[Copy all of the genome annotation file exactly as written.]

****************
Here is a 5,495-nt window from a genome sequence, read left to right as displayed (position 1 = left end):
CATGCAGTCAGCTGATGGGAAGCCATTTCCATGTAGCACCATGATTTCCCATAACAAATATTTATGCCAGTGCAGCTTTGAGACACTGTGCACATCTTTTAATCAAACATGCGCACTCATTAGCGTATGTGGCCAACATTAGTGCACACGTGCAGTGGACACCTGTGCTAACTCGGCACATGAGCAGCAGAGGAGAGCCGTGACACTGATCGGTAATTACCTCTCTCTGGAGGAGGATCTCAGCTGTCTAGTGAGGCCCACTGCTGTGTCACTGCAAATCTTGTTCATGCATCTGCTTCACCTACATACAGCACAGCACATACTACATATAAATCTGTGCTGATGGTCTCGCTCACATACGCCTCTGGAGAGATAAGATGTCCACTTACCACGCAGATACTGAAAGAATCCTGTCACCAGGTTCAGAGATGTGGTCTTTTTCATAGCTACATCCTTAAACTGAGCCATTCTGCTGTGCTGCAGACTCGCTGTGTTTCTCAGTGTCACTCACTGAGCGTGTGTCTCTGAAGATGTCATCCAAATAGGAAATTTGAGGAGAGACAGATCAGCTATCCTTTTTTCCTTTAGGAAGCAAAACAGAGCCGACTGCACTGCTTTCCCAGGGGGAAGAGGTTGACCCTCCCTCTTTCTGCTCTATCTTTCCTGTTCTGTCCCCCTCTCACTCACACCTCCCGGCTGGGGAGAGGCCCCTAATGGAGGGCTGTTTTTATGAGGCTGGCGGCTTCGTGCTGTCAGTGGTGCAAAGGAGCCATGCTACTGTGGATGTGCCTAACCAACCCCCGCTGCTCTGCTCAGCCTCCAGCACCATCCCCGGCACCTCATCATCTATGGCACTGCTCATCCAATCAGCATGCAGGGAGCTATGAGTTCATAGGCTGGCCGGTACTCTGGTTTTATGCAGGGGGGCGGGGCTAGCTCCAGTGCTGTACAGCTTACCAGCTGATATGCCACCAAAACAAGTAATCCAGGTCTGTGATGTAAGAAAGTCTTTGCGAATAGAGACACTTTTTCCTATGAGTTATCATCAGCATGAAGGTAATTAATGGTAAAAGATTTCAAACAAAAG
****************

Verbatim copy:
Here is a 5,495-nt window from a genome sequence, read left to right as displayed (position 1 = left end):
CATGCAGTCAGCTGATGGGAAGCCATTTCCATGTAGCACCATGATTTCCCATAACAAATATTTATGCCAGTGCAGCTTTGAGACACTGTGCACATCTTTTAATCAAACATGCGCACTCATTAGCGTATGTGGCCAACATTAGTGCACACGTGCAGTGGACACCTGTGCTAACTCGGCACATGAGCAGCAGAGGAGAGCCGTGACACTGATCGGTAATTACCTCTCTCTGGAGGAGGATCTCAGCTGTCTAGTGAGGCCCACTGCTGTGTCACTGCAAATCTTGTTCATGCATCTGCTTCACCTACATACAGCACAGCACATACTACATATAAATCTGTGCTGATGGTCTCGCTCACATACGCCTCTGGAGAGATAAGATGTCCACTTACCACGCAGATACTGAAAGAATCCTGTCACCAGGTTCAGAGATGTGGTCTTTTTCATAGCTACATCCTTAAACTGAGCCATTCTGCTGTGCTGCAGACTCGCTGTGTTTCTCAGTGTCACTCACTGAGCGTGTGTCTCTGAAGATGTCATCCAAATAGGAAATTTGAGGAGAGACAGATCAGCTATCCTTTTTTCCTTTAGGAAGCAAAACAGAGCCGACTGCACTGCTTTCCCAGGGGGAAGAGGTTGACCCTCCCTCTTTCTGCTCTATCTTTCCTGTTCTGTCCCCCTCTCACTCACACCTCCCGGCTGGGGAGAGGCCCCTAATGGAGGGCTGTTTTTATGAGGCTGGCGGCTTCGTGCTGTCAGTGGTGCAAAGGAGCCATGCTACTGTGGATGTGCCTAACCAACCCCCGCTGCTCTGCTCAGCCTCCAGCACCATCCCCGGCACCTCATCATCTATGGCACTGCTCATCCAATCAGCATGCAGGGAGCTATGAGTTCATAGGCTGGCCGGTACTCTGGTTTTATGCAGGGGGGCGGGGCTAGCTCCAGTGCTGTACAGCTTACCAGCTGATATGCCACCAAAACAAGTAATCCAGGTCTGTGATGTAAGAAAGTCTTTGCGAATAGAGACACTTTTTCCTATGAGTTATCATCAGCATGAAGGTAATTAATGGTAAAAGATTTCAAACAAAAG